Server deployment is a so what proposition, server are handing up data most of the time. They aren't being tasked with actually rendering the web page, just dish it up. to be honest MAC OSX andMS have higher quality applications.

Certainly there are exceptions to what I am saying, VLC certainly being one of them. but by far alot of the open source software out there is more of a tech demo then a finished product.

you might not like it, but most of th ebest software for linux is paid for software.

Lets talk about audacity for a moment. compare it to ProTools,Cubase or Presonus studio one.

I have used audacity, flatly, the ui is horrific., the console is poorly laid out and routing is a fustrating distraction most of the time, not to mention the VST hosting bugs.

Windows media players everything under the sun, flawlessly, with minimal exceptions and very very few unsupported codecs.

Well thats great for firefox, its heavily funded, unlike most open source software.

BTW when did audacity go open source exactly ?

but lets talk about a practical problem. I recently got submarined "in fact several times" on linux hardware drivers, not to mention the fact that the drivers were not complete, offered hardly minimal features to the device, generally didn't work or cuased system instability.

Then you have the linux audio system disaster. there was nothing wrong with opensound at all. It worked fine. Nows theres pulse,alsa etc. Why ? becuase most linux developers are tinkerers, not paid professionals. the high quality programmers go on the mission critical paying jobs. they stick the new guys in the linux pool to get there feet wet.


so while it would be nice to sit back and lay acclaim for open source, it just doesn;t have the orginization of discipline to build quality software, for the most part.

Hell just look at all the coding style variations on the linux kernel, its messy.

Not that the tech itself is bad, it comes up short on implemntation.

I'd rather pay for working software, over wasting my time "which is worth $150hrly" dicking around with free software.
 
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#13
to be honest, its the truth, if you can't bear to hear it, lifes tough. In the ways that open source apps are often low quality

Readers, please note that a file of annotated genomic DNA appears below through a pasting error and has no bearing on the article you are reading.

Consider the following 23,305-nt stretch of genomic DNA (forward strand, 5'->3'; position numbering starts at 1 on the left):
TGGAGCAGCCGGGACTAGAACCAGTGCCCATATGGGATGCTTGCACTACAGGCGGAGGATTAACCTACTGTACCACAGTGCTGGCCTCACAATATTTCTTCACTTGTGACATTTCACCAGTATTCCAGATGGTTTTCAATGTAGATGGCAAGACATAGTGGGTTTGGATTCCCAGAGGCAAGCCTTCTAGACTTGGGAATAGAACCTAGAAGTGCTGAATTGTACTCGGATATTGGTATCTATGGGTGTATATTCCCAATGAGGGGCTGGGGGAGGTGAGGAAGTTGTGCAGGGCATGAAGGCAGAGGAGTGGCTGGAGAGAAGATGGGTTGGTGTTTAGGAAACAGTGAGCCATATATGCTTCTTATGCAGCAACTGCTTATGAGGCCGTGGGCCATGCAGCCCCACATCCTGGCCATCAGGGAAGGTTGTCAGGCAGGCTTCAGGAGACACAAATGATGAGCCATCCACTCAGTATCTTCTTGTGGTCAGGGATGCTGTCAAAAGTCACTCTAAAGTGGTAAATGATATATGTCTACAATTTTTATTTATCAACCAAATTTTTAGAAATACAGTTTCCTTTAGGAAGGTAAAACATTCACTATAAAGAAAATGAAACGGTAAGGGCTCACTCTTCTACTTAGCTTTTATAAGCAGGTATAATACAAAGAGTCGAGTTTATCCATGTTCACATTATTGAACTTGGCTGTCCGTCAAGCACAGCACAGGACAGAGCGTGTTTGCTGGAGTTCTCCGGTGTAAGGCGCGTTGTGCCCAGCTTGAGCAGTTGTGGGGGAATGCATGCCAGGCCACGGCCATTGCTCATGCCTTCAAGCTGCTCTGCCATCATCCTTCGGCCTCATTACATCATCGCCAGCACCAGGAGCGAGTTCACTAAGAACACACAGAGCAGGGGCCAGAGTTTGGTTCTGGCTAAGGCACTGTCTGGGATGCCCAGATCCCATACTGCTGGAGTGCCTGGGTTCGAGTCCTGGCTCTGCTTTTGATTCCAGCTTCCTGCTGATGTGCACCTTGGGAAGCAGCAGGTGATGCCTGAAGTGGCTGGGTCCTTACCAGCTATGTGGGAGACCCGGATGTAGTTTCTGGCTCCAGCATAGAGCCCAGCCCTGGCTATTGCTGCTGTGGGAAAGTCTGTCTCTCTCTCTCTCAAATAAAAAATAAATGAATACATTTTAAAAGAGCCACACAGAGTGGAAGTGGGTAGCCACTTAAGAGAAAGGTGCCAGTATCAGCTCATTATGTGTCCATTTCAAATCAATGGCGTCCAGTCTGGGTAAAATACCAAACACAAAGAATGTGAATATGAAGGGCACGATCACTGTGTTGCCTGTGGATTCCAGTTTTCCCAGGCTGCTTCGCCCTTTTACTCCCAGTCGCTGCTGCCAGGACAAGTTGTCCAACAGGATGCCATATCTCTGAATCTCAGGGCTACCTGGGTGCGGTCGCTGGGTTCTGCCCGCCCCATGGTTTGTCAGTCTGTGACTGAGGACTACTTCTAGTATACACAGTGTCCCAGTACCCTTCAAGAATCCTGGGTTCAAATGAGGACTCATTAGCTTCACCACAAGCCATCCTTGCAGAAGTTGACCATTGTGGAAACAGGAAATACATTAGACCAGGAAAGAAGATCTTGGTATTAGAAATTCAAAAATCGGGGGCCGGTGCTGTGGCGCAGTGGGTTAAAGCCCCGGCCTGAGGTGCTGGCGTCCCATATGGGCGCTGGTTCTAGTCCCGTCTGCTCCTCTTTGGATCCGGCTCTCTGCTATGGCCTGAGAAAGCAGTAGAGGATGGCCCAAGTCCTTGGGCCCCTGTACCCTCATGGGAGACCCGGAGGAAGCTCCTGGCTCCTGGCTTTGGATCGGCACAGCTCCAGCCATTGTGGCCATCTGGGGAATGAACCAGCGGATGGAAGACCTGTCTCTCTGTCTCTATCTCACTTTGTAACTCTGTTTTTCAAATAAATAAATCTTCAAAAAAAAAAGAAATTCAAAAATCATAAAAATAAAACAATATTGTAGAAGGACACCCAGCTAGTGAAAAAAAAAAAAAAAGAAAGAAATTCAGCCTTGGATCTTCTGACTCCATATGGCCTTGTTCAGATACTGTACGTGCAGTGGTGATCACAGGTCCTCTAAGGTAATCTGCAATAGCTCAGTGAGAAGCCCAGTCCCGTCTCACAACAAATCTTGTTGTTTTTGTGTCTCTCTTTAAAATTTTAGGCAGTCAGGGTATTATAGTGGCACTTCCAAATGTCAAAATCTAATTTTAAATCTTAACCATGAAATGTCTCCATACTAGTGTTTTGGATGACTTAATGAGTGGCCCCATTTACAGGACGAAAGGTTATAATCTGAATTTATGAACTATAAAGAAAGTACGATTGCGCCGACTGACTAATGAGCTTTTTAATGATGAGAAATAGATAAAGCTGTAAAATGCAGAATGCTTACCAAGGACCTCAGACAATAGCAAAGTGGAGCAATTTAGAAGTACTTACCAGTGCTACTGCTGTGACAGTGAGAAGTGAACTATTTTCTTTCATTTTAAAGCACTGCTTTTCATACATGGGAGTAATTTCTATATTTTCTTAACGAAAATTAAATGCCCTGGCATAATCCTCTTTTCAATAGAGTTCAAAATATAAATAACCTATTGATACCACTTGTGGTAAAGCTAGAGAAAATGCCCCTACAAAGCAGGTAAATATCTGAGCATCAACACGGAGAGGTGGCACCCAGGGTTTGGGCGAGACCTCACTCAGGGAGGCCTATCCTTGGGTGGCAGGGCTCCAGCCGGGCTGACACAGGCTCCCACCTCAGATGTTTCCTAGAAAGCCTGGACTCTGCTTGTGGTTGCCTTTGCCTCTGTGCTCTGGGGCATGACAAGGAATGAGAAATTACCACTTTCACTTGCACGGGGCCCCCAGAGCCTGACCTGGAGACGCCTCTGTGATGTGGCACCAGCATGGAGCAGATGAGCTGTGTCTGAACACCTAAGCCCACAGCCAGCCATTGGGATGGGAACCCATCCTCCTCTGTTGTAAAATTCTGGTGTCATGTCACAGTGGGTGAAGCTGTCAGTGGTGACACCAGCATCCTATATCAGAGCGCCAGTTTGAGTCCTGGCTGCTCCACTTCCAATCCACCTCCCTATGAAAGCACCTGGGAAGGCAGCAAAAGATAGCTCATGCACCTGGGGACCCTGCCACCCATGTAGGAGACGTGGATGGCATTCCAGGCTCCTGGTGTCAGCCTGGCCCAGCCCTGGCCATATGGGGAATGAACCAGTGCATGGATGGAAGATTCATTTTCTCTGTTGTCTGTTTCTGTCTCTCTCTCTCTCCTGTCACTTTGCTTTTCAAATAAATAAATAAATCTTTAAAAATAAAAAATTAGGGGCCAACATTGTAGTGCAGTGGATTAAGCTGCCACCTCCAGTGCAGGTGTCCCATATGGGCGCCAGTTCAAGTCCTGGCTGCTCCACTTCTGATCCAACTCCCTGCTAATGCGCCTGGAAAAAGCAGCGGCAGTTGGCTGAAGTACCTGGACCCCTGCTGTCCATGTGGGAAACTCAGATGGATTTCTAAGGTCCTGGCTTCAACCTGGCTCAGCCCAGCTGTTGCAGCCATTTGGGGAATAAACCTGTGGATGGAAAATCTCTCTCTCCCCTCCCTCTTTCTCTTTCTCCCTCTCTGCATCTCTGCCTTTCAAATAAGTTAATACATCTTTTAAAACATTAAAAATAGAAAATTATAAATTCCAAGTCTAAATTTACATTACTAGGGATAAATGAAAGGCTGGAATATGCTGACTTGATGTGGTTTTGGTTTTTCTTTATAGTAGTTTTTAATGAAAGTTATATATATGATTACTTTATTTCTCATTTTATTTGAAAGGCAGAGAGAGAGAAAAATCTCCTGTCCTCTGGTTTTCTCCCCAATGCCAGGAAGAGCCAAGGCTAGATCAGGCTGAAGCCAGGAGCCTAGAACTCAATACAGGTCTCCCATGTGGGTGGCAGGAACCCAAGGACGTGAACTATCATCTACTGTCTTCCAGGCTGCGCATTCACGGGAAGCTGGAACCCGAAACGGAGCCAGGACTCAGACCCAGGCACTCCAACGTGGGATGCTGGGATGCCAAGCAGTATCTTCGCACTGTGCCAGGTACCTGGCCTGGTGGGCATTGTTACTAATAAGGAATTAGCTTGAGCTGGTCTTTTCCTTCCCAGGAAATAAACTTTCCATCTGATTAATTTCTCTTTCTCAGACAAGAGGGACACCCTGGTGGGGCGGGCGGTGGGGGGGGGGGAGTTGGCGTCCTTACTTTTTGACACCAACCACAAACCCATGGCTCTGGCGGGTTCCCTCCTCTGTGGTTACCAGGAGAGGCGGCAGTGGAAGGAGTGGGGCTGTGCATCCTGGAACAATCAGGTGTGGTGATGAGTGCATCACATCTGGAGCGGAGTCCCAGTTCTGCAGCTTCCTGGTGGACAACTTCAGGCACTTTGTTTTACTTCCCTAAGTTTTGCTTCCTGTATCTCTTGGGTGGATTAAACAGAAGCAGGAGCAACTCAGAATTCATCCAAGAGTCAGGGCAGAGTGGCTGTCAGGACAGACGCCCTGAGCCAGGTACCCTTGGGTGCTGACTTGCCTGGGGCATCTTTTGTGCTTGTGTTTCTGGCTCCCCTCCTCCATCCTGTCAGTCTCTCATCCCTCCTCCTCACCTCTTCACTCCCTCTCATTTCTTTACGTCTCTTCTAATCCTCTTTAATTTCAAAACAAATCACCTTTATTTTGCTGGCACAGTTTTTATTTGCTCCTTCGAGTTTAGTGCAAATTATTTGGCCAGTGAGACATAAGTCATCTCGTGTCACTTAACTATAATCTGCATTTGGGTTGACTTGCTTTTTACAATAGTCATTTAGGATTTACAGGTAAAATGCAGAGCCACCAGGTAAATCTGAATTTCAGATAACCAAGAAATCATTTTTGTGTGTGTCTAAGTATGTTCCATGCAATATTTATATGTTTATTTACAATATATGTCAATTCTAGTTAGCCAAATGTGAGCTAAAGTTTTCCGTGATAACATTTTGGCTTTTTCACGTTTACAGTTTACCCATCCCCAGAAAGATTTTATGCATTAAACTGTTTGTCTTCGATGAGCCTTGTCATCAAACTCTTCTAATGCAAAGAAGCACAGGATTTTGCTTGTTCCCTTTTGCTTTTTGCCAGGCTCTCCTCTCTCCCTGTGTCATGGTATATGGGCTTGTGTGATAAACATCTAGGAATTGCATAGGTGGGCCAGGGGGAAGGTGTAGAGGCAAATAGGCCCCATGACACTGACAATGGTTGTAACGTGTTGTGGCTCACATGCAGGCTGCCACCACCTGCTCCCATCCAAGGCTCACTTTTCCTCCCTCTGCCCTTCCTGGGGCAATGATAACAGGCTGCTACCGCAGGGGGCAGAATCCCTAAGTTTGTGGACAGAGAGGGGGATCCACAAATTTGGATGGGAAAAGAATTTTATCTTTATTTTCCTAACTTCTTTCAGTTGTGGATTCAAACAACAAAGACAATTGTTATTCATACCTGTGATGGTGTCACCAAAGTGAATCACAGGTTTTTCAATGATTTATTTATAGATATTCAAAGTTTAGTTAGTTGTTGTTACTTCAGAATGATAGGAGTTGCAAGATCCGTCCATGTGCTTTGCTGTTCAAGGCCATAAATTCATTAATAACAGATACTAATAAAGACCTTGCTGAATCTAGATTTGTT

Incomplete features, features are often never implemented or fully finished

Bugs, most open source software is very buggy

Compatability breakage, very common in open source becuase instead of adressing my first 2 points, reinvent the wheel instead becuase they can. Not beucase it is needed.
clearly you are referring to any version of microsoft windows :roll: :nutkick:
 

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#14
to be honest, its the truth, if you can't bear to hear it, lifes tough. In the ways that open source apps are often low quality

Incomplete features, features are often never implemented or fully finished

Bugs, most open source software is very buggy

Compatability breakage, very common in open source becuase instead of adressing my first 2 points, reinvent the wheel instead becuase they can. Not beucase it is needed.


Server deployment is a so what proposition, server are handing up data most of the time. They aren't being tasked with actually rendering the web page, just dish it up. to be honest MAC OSX andMS have higher quality applications.

Certainly there are exceptions to what I am saying, VLC certainly being one of them. but by far alot of the open source software out there is more of a tech demo then a finished product.

you might not like it, but most of th ebest software for linux is paid for software.

Lets talk about audacity for a moment. compare it to ProTools,Cubase or Presonus studio one.

I have used audacity, flatly, the ui is horrific., the console is poorly laid out and routing is a fustrating distraction most of the time, not to mention the VST hosting bugs.

Windows media players everything under the sun, flawlessly, with minimal exceptions and very very few unsupported codecs.

Well thats great for firefox, its heavily funded, unlike most open source software.

BTW when did audacity go open source exactly ?

but lets talk about a practical problem. I recently got submarined "in fact several times" on linux hardware drivers, not to mention the fact that the drivers were not complete, offered hardly minimal features to the device, generally didn't work or cuased system instability.

Then you have the linux audio system disaster. there was nothing wrong with opensound at all. It worked fine. Nows theres pulse,alsa etc. Why ? becuase most linux developers are tinkerers, not paid professionals. the high quality programmers go on the mission critical paying jobs. they stick the new guys in the linux pool to get there feet wet.


so while it would be nice to sit back and lay acclaim for open source, it just doesn;t have the orginization of discipline to build quality software, for the most part.

Hell just look at all the coding style variations on the linux kernel, its messy.

Not that the tech itself is bad, it comes up short on implemntation.

I'd rather pay for working software, over wasting my time "which is worth $150hrly" dicking around with free software.
You do realize that those very same problems plague countless paid programs across every platform as well, don't you? I cannot recall the last time my Office, Photoshop, Logic or Reason didn't have some sort of bugs. Pretty sad when you take into account the amount of money we had to spend on the software.